After an “accidental” fall in a Brick Township, New Jersey nursing home landed an Alzheimer’s patient in the hospital, the patient’s daughter advocated for more protection of the elderly. The elder abuse regulations geared to prevent elder abuse are finally law.

Gov. Chris Christie signed Peggy’s Law (S-1219), named for Peggy Marzolla, in August of 2017. The law aims to protect senior citizens in nursing homes from abuse by requiring facility staff to promptly report suspected abuse and exploitation to law enforcement. Previously, staff members were only required to submit cases of abuse to New Jersey’s Office of the Ombudsman for the Institutionalized Elderly, but not to the police.

In 2010, Peggy Marzolla, a 93 year-old nursing home resident, was admitted to a hospital with a broken eye socket, a broken jaw, a broken cheekbone, a broken wrist, a badly bruised elbow, a gash on her left shin and welts on her back. Nursing home staff said Peggy slipped on some powder, but her daughter, Maureen Marzolla-Persi, was not convinced.

Peggy Marzolla died 65 days later. The state Office of the Ombudsman for the Institutionalized Elderly eventually investigated the incident and accepted the nursing home’s story. Police never conducted an investigation and neither criminal charges nor sanctions were filed against the nursing home.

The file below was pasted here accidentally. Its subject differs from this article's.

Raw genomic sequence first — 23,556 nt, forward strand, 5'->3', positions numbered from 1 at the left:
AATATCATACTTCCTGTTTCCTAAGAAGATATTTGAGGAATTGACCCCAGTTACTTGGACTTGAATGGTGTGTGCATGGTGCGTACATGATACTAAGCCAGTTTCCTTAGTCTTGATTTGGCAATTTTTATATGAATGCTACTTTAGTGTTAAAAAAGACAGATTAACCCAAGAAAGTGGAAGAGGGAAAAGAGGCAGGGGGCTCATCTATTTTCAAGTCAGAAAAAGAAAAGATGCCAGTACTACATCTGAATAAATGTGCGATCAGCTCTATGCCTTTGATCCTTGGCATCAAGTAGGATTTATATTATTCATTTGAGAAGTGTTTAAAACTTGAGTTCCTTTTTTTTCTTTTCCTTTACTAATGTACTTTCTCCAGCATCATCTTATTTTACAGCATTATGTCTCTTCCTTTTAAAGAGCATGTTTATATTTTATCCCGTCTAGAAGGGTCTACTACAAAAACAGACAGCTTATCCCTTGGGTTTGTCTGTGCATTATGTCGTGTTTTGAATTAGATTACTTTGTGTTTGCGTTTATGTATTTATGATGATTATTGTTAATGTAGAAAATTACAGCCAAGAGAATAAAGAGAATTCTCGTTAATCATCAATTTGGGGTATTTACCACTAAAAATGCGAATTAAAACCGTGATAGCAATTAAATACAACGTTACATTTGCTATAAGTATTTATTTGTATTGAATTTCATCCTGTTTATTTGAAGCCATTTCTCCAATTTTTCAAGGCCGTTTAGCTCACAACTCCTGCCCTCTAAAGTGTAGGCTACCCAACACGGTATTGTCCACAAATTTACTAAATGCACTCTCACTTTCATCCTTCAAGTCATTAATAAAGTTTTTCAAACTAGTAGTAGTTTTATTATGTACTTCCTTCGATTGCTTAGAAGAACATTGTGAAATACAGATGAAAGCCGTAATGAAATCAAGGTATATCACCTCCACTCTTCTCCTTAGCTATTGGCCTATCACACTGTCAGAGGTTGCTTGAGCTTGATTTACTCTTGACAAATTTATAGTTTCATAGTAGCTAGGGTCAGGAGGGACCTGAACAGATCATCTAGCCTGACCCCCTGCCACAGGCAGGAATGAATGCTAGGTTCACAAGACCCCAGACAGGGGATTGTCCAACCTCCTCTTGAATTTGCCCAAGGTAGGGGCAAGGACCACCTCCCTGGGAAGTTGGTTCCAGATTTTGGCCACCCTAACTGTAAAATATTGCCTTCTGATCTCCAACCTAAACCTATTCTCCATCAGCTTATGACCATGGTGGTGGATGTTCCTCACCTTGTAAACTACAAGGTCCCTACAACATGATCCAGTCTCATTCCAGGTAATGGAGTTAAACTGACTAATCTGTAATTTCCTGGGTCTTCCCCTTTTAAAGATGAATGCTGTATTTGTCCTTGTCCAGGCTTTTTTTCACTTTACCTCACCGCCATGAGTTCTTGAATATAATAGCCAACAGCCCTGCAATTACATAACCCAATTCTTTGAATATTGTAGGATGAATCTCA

The nursing facility’s insufficient excuse for her mother’s injuries and law enforcement’s failure to follow up prompted Maureen’s 7-year campaign to enact Peggy’s Law. The new law affects more than 900 state-regulated facilities that house senior citizens, mandating employees to notify police within 24 hours of suspecting abuse, or within two hours if an injury was involved.

Peggy’s Law also requires the ombudsman’s office to offer a 24/7 hotline for complaints. At the time, reporting was only available with live phone calls during business hours.

“Employees have to be the first line of defense against abuse,” said Sen. Diane Allen, a co-sponsor of Peggy’s Law. “They see their residents every day, and they will know when something isn’t right. The families of these seniors have always counted on the employees to do the right thing. Now the State of New Jersey demands it.”

Stark & Stark’s Nursing Home Negligence team has handled many cases where patients have suffered due to a failure in care at nursing homes. If you or a loved one were injured due to a facility’s error or neglect, it is strongly recommended that you seek experienced counsel immediately.